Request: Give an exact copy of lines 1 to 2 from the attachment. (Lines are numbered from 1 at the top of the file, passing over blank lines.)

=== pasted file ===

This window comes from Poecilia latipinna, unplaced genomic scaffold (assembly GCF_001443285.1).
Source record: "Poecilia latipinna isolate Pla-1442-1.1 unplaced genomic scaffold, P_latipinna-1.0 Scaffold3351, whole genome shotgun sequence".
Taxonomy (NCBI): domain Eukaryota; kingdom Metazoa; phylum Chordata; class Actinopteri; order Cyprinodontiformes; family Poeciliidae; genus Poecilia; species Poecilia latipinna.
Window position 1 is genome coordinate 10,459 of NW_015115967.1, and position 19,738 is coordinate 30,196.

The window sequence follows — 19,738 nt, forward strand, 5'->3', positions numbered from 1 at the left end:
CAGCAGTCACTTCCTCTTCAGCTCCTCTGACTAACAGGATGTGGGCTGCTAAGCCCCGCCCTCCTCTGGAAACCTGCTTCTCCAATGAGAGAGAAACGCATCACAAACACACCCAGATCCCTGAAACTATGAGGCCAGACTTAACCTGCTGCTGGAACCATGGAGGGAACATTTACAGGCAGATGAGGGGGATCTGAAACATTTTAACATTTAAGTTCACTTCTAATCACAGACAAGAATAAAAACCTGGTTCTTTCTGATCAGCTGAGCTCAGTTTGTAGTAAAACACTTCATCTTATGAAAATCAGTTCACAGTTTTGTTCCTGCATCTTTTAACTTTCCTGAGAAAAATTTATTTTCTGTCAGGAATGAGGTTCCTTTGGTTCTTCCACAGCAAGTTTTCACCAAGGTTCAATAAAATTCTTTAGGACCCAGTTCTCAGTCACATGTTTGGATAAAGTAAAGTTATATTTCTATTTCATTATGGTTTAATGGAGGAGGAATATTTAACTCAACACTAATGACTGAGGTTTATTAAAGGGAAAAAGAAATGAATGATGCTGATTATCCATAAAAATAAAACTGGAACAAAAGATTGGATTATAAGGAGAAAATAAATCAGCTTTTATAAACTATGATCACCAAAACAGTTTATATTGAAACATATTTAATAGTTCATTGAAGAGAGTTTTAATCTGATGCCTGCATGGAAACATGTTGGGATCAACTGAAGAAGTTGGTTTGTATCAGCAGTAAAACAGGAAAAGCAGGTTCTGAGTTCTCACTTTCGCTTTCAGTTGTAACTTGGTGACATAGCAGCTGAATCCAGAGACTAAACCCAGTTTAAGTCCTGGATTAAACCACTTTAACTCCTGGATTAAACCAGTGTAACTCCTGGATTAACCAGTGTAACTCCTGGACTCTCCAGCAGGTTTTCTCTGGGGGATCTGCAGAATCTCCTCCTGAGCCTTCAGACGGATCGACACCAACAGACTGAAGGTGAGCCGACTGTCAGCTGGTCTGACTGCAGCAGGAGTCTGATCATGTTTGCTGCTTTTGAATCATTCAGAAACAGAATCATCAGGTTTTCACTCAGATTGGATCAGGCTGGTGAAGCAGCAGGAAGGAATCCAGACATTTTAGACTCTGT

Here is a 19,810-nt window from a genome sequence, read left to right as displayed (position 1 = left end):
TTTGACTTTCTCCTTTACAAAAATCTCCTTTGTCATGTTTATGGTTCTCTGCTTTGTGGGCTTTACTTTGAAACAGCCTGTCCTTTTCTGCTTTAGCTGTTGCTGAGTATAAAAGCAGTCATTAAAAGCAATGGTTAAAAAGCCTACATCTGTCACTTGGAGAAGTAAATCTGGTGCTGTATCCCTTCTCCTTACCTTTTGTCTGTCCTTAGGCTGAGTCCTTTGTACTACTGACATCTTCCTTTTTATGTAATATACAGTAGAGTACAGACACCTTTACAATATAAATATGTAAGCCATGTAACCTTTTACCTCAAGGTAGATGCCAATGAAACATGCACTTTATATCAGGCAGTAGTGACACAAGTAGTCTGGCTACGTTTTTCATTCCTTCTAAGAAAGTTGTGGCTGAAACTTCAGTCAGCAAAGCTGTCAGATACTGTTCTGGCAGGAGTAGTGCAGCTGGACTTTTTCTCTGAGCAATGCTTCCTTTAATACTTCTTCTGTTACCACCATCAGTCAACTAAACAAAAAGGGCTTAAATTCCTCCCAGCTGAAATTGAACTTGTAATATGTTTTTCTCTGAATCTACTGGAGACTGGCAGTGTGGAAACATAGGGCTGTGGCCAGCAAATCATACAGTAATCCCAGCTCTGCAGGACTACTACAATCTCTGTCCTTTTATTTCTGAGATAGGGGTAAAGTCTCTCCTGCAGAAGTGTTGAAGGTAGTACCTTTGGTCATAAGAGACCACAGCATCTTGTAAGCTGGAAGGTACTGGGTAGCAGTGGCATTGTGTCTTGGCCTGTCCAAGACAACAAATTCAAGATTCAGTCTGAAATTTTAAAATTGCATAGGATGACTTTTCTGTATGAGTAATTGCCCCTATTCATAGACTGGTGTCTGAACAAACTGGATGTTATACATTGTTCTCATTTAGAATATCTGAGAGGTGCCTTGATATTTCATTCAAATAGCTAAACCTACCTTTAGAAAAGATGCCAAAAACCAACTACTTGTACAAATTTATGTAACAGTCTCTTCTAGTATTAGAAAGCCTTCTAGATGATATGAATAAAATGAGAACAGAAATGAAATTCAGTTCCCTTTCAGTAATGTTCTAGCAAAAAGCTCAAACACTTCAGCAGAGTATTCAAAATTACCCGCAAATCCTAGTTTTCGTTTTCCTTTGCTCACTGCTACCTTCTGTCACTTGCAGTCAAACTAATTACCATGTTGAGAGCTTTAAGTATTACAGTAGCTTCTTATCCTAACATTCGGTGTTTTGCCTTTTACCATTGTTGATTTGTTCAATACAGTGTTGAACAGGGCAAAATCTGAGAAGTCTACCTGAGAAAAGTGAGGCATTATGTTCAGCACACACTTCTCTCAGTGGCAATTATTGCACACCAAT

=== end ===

This window comes from Poecilia latipinna, unplaced genomic scaffold (assembly GCF_001443285.1).
Source record: "Poecilia latipinna isolate Pla-1442-1.1 unplaced genomic scaffold, P_latipinna-1.0 Scaffold3351, whole genome shotgun sequence".